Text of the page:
March 20,2024

Wyden Statement at Finance Committee Hearing on President Biden’s Social Security Administration Budget

As Prepared for Delivery

Today, the Finance Committee meets to discuss the Biden administration’s commitment to protecting and strengthening Social Security. Thank you, Commissioner O’Malley, for joining us. Commissioner, you’re not even 100 days into your time in office, and already, you’ve taken more concrete action to help seniors and improve operations in your administration than most of your predecessors.

At your confirmation hearing back in November, I pressed you on the urgent need to address the scourge of overpayments, which are forcing already struggling beneficiaries to pay back thousands – sometimes even tens of thousands – of dollars because of a mistake that was no fault of their own. No American living on a fixed income struggling to balance the grocery bill against rent and utilities can afford to pay a large bill back to the government.

A few years ago, I wrote a law requiring the Social Security Administration to modernize its systems to prevent overpayments. For years, SSA dragged its feet on implementing those changes. Many of the recent problems with overpayments could have been prevented if the agency had implemented these changes sooner.

Just three weeks after you were confirmed, Commissioner, you committed to bringing the SSA into the 21st century, and promised to get these new systems up and running this year. This will significantly streamline Social Security’s process so the agency can get wage data quickly, efficiently, and accurately to prevent overpayments.

You promised swift action, and you’ve already been delivering, and exceeding expectations. Not only on big, pressing problems like overpayments, but you haven’t shied away from diving right in to fix some of the smaller challenges the SSA is facing. Listening to employees and seniors, you are also making concrete changes that will make it easier for seniors to sign up for Medicare and improve customer service. You’ve shown that no problem is too small to fix if it means improving service and getting checks out the door faster to seniors that need them.

In my view, when it comes to these challenges, there’s a clear choice to make: we can either let a broken system continue to upend the lives of Americans, or you can tackle these problems head on. Commissioner as far as I can tell, you’ve made the right choice.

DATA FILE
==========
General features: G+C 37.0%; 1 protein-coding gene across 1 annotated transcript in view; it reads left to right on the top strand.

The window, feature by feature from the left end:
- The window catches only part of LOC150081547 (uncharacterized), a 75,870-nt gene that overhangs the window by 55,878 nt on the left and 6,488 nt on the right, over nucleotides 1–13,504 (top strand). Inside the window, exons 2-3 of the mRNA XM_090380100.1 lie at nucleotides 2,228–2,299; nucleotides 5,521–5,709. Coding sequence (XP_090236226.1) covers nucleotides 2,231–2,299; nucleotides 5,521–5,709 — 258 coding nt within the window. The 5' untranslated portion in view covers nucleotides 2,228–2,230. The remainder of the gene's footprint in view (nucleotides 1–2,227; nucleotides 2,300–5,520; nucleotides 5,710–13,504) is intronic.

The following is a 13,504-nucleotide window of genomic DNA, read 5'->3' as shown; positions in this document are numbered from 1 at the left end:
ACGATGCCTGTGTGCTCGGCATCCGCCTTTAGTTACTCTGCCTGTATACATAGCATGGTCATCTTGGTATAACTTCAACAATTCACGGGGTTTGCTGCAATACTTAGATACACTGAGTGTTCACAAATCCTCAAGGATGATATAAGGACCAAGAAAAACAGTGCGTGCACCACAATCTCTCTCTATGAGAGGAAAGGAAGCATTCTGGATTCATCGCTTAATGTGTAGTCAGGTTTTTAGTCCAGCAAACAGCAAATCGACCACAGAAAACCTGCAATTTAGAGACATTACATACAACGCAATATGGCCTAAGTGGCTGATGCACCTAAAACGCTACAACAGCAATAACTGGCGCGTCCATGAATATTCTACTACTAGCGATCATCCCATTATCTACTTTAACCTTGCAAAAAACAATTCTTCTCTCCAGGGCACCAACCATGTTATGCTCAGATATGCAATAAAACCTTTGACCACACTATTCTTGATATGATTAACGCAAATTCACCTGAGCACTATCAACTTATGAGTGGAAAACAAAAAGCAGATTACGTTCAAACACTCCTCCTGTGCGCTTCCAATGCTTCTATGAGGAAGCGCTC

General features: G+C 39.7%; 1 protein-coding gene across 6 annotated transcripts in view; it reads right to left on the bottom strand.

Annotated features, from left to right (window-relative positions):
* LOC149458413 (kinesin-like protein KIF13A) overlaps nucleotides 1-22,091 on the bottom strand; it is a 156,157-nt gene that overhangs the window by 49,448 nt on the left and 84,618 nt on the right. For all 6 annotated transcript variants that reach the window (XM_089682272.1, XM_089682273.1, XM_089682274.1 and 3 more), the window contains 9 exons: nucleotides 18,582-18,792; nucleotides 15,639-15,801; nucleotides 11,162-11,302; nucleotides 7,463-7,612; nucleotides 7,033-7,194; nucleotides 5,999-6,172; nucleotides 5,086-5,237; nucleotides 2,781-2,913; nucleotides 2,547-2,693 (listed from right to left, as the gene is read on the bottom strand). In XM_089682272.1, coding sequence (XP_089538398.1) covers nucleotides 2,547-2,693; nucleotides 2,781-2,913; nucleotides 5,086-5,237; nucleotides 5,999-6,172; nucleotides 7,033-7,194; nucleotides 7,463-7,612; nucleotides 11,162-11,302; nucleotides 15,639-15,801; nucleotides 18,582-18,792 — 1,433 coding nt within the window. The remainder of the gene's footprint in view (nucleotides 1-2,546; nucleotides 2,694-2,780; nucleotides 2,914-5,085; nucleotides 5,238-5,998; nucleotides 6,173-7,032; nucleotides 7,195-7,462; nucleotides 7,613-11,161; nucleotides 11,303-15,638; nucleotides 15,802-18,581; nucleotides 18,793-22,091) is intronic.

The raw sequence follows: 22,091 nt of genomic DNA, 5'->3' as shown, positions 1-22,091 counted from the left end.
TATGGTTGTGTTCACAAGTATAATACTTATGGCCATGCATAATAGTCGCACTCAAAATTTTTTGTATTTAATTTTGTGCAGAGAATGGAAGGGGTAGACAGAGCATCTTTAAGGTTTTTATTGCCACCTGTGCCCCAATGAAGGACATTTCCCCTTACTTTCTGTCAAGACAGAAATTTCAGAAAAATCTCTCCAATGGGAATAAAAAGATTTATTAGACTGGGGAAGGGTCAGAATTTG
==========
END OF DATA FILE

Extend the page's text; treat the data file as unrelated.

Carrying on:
To build off of that, last week, President Biden released his Administration’s budget, and reaffirmed his commitment to protecting Social Security and his opposition to any cuts to Americans’ hard-earned benefits.

That’s a sharp contrast to the Republican frontrunner for the presidential nomination, who that same day said on national television that there was a lot that can be done on Americans’ hard-earned Social Security and Medicare benefits, quote “in terms of cutting.” That, in a nutshell, is his platform when it comes to this issue: cut programs, and let everyone else pick up the pieces.

Obviously, solvency is top of everyone’s minds with regard to protecting Social Security, and I will continue working alongside my colleagues to ensure we protect Americans’ hard-earned benefits for decades to come. A key piece of that puzzle will be finally making sure billionaires and the ultra-wealthy start paying their fair share. My billionaires income tax would ensure the ultra-wealthy start paying the taxes they owe, and help close the gap to ensure seniors can depend on the lifeline of Social Security for years to come.

I’ll close with this: today’s hearing is a bit out of the ordinary for us, as the Finance Committee has not held a hearing specifically to perform oversight on the Social Security Administration’s budget in over a decade. But today’s hearing is further evidence of momentum under Commissioner O’Malley and President Biden’s leadership to deliver for seniors. I convened today’s hearing not only to get an update on the Biden administration’s efforts to address ongoing challenges within Social Security, but to also underscore exactly what’s at stake with this bedrock program that millions of seniors and Americans with disabilities rely on.

President Biden’s proposed budget for the coming year shows his commitment to protecting seniors’ hard-earned benefits and ensuring the Social Security Administration has the resources it needs to improve customer service, and better serve the American people.

Commissioner, as discussed, you’ve been hard at work to get things back on track. I look forward to hearing more today about your ongoing efforts to protect Americans’ hard-earned Social Security benefits.